Monday, June 25, 2007


I love old movies and I love the stars in them. I recently watched two seemingly unrelated movies with the same star and afterwards , I saw the common theme, "you can't fight city hall." They just came from opposite viewpoints.

The two films both featuring Kirk Douglas were, "PATHS OF GLORY" from 1957 and "THE BIG CARNIVAL" from 1951. Please note and don't be confused that the Big Carnival has an alternate title that I prefer, "ACE IN THE HOLE."

Paths of Glory, by pluralizing "path" in the title, suggests that there is more than one way to succeed. In this definitive anti-war statement set during the first World War, glory for the French can be attained from several differ prospectives.

A big general gets a lesser general to send his men on a suicide mission after he is reminded/bribed with the idea of a promotion, the positive political implications after the war and the glory his success will bring.

Kirk Douglas portrays a field commander named Colonel Dax. He is in the trenches with his men and they all understand the futility of "going over the top," into the teeth of the German stronghold. Still, he rallies his men and together, they answer their call to duty. They charge out into "no man's land" and as expected, are overwhelmingly cut down.
The high command seeking to keep their hands from being soiled, blames the men of cowardice. It is decided that a hundred random men will be shot. Although the lesser general reduces the number three, Dax (a lawyer in civilian life) sees through their veneer and insists on a trail.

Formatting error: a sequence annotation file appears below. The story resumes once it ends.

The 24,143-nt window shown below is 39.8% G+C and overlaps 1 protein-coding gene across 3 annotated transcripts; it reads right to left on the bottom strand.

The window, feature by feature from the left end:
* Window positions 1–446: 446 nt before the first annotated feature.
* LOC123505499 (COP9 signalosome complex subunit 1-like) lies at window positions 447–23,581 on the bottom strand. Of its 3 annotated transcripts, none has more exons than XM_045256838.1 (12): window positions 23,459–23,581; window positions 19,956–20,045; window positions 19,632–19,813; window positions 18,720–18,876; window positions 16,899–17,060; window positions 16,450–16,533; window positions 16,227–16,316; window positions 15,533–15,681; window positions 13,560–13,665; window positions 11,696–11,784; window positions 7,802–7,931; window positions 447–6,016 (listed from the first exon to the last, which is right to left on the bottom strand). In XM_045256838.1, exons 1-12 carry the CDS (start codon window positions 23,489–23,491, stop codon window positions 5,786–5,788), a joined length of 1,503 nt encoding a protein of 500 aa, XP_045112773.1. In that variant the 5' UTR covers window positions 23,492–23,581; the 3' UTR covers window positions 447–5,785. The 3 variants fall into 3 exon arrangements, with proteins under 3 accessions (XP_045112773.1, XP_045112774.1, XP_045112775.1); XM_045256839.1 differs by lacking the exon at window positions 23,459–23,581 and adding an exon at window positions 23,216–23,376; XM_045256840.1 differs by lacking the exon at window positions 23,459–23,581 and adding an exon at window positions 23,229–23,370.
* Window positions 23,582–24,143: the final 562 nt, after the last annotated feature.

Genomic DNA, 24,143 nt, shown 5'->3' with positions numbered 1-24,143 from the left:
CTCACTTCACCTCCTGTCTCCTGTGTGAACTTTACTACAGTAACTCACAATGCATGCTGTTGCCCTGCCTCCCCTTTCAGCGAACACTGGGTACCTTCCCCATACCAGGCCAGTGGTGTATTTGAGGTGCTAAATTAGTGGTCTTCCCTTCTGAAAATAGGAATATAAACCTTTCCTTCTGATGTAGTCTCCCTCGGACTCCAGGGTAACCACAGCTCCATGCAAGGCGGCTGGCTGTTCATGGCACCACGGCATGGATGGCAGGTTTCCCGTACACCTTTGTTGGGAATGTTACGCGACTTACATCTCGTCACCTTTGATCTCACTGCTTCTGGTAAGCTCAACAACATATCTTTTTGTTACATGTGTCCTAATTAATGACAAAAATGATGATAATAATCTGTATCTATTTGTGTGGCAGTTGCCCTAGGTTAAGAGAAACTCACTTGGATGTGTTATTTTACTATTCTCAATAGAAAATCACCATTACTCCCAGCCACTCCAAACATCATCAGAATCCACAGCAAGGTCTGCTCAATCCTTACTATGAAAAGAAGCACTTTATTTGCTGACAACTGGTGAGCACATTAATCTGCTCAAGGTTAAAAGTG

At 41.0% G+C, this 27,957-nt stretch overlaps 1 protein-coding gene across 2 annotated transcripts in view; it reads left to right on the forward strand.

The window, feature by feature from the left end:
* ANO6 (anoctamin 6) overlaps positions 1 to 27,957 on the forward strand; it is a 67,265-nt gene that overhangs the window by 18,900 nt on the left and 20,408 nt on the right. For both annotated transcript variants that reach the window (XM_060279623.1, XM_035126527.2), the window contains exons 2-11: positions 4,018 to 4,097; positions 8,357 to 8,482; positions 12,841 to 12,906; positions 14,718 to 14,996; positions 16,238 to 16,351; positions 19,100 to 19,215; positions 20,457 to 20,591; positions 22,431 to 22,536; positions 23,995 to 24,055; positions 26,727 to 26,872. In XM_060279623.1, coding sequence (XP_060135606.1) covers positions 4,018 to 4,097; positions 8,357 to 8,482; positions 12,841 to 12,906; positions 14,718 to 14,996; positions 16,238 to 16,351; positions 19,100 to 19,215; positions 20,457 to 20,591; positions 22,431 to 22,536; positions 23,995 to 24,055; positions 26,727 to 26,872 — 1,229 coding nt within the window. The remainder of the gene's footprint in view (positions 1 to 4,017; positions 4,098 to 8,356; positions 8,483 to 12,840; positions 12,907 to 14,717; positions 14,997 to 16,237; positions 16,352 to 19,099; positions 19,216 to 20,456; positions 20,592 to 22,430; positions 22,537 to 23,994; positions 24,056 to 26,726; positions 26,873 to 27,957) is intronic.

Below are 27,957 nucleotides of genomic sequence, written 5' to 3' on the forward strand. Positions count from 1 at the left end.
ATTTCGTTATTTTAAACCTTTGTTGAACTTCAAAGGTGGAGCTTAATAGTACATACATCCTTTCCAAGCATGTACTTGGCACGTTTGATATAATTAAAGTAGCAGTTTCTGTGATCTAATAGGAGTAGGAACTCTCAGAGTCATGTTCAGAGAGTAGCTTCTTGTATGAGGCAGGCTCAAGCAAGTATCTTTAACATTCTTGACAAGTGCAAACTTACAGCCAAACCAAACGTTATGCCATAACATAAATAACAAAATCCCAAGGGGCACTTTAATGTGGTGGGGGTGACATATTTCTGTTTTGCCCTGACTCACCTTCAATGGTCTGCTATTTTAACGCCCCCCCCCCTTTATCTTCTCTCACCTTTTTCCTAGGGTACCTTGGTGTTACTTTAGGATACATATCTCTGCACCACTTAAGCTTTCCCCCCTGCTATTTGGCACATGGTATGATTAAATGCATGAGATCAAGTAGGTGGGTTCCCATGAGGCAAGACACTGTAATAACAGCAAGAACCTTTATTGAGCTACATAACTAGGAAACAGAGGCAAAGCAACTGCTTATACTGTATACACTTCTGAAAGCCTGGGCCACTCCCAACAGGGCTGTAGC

Despite Colonel Dax's insistence on courtroom procedure, the trail is nothing more than a "kangaroo court martial." Dax is squashed by the upper echelon and fails to prove his clients' innocence. However, along the way, he bring out some startling and embarrassing revelations. Nevertheless, his men face the firing squad anyway.

Afterwards, in a discomforting display of elite power, corruption and hypocrisy, the big general sidesteps any culpability and leaves the lesser general disgraced to face Dax's counter-charges.

The movie ends with the big general trying to convince Dax to put the trail behind him and keep quiet. In so doing, like the lesser general, he is offered a promotion and reminded of the politics and of course of the glory.

In the movie "ACE IN THE HOLE," Douglas is city hall. He plays Charlie Tatum an ex-high profile newspaper reporter trying to get back on his feet. After a long search, Tatum applies for a job in Albuquerque New Mexico. As part of his spiel Tatum brags, "I can handle big news and small news...and if there's no news, I'll go out and bite a dog." Despite his cynicism and bullying tactics, he is hired.

A year passes and Tatum's edginess worsens as he realizes that Albuquerque has not been the stepping stone back to the big-time that he had imagined. Tatum's luck suddenly changes when he and a photographer are sent out of town, to cover a frog jumping contest. Along the way they learn of a man named Leo Minosa trapped deep in a mineshaft-like Indian cave dwelling. After speaking with the local sheriff and the engineers who come to make the rescue effort safe, Tatum convinces them that everyone will be better served if it takes over a week, instead of eighteen hours. In a whimsical moment Tatum says to the photographer, "Bad news sells best...'cause good news, is no news!"
Motivated by the hopes of winning the Pulitzer Prize, Douglas is at his inhuman best. He deliberately keeps Minosa buried and uses the extra time to horde exclusive rights to the story. At the same time, he makes a carnival atmosphere out the accident scene (perhaps this movie was the inspiration for the phrase"media-circus.") Simultaneously, he milks the public with his daily articles and becomes a national sensation. Tatum is back on top! Until Minosa dies.

Either way you look at it, these are two great movies to rent and you won't have to fight city hall or Kirk Douglas to see them.

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